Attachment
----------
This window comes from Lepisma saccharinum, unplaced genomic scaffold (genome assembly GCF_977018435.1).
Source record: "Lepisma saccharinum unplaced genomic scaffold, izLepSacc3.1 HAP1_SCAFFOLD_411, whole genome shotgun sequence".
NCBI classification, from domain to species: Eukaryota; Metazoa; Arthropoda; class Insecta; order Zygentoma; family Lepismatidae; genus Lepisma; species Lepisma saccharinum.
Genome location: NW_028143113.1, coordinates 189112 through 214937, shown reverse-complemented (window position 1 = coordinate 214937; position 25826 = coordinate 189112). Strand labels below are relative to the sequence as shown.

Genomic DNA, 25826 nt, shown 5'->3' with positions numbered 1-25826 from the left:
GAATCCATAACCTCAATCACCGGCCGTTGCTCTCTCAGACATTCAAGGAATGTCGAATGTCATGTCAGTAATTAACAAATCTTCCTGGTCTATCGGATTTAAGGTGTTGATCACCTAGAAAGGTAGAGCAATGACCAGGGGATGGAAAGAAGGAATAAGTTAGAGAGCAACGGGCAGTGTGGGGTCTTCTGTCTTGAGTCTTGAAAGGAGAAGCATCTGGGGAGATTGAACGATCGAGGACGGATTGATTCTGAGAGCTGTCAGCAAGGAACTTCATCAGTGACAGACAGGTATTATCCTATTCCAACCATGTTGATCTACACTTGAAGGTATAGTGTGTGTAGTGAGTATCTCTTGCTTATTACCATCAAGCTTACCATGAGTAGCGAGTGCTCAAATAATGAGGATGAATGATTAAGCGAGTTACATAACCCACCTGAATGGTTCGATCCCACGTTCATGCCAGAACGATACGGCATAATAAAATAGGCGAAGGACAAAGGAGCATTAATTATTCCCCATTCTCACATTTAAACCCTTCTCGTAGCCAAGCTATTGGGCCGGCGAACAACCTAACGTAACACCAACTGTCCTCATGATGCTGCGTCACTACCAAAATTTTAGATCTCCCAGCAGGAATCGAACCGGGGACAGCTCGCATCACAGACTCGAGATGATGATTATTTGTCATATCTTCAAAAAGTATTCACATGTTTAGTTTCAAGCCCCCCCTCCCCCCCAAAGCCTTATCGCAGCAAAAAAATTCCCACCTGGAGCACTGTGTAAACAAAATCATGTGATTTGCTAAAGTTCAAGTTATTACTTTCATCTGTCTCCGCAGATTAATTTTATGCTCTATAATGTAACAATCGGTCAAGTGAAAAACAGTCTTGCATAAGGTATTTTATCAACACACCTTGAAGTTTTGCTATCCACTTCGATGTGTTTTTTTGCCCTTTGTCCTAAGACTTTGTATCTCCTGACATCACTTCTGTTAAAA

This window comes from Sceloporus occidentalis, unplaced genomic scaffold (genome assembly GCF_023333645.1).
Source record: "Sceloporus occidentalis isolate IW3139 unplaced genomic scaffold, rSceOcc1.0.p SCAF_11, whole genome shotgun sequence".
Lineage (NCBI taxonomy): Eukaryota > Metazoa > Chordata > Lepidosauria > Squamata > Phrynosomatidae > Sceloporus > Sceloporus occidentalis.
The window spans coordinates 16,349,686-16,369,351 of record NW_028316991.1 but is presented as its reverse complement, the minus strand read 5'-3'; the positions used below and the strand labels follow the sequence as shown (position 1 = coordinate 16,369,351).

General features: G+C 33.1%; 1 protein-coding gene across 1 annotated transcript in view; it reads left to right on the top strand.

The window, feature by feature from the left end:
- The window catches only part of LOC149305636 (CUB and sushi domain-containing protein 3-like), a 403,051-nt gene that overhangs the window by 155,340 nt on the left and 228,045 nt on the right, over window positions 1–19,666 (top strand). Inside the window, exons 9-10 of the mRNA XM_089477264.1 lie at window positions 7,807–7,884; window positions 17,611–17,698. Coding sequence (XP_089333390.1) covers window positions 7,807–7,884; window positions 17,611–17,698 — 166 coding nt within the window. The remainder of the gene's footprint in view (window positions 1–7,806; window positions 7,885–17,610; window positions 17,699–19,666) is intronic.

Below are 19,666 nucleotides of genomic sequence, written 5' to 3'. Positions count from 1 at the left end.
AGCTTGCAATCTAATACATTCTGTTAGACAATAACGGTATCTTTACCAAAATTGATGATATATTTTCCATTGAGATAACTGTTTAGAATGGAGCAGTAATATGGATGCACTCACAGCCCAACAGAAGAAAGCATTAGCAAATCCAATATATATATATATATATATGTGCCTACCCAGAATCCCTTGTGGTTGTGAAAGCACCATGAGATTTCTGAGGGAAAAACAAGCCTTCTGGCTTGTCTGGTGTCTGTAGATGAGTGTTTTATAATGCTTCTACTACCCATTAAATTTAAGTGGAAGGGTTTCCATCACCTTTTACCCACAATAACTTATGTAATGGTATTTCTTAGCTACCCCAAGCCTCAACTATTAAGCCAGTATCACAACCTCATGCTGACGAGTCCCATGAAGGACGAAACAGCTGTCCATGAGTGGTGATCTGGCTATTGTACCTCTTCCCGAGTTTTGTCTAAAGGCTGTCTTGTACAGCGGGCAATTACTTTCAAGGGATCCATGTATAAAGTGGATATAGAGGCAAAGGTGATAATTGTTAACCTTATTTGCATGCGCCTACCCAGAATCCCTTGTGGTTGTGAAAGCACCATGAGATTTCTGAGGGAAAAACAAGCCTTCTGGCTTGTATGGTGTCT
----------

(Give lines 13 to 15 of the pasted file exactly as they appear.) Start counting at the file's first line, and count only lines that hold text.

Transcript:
- The window catches only part of LOC149305636 (CUB and sushi domain-containing protein 3-like), a 403,051-nt gene that overhangs the window by 155,340 nt on the left and 228,045 nt on the right, over window positions 1–19,666 (top strand). Inside the window, exons 9-10 of the mRNA XM_089477264.1 lie at window positions 7,807–7,884; window positions 17,611–17,698. Coding sequence (XP_089333390.1) covers window positions 7,807–7,884; window positions 17,611–17,698 — 166 coding nt within the window. The remainder of the gene's footprint in view (window positions 1–7,806; window positions 7,885–17,610; window positions 17,699–19,666) is intronic.

Below are 19,666 nucleotides of genomic sequence, written 5' to 3'. Positions count from 1 at the left end.
AGCTTGCAATCTAATACATTCTGTTAGACAATAACGGTATCTTTACCAAAATTGATGATATATTTTCCATTGAGATAACTGTTTAGAATGGAGCAGTAATATGGATGCACTCACAGCCCAACAGAAGAAAGCATTAGCAAATCCAATATATATATATATATATATGTGCCTACCCAGAATCCCTTGTGGTTGTGAAAGCACCATGAGATTTCTGAGGGAAAAACAAGCCTTCTGGCTTGTCTGGTGTCTGTAGATGAGTGTTTTATAATGCTTCTACTACCCATTAAATTTAAGTGGAAGGGTTTCCATCACCTTTTACCCACAATAACTTATGTAATGGTATTTCTTAGCTACCCCAAGCCTCAACTATTAAGCCAGTATCACAACCTCATGCTGACGAGTCCCATGAAGGACGAAACAGCTGTCCATGAGTGGTGATCTGGCTATTGTACCTCTTCCCGAGTTTTGTCTAAAGGCTGTCTTGTACAGCGGGCAATTACTTTCAAGGGATCCATGTATAAAGTGGATATAGAGGCAAAGGTGATAATTGTTAACCTTATTTGCATGCGCCTACCCAGAATCCCTTGTGGTTGTGAAAGCACCATGAGATTTCTGAGGGAAAAACAAGCCTTCTGGCTTGTATGGTGTCT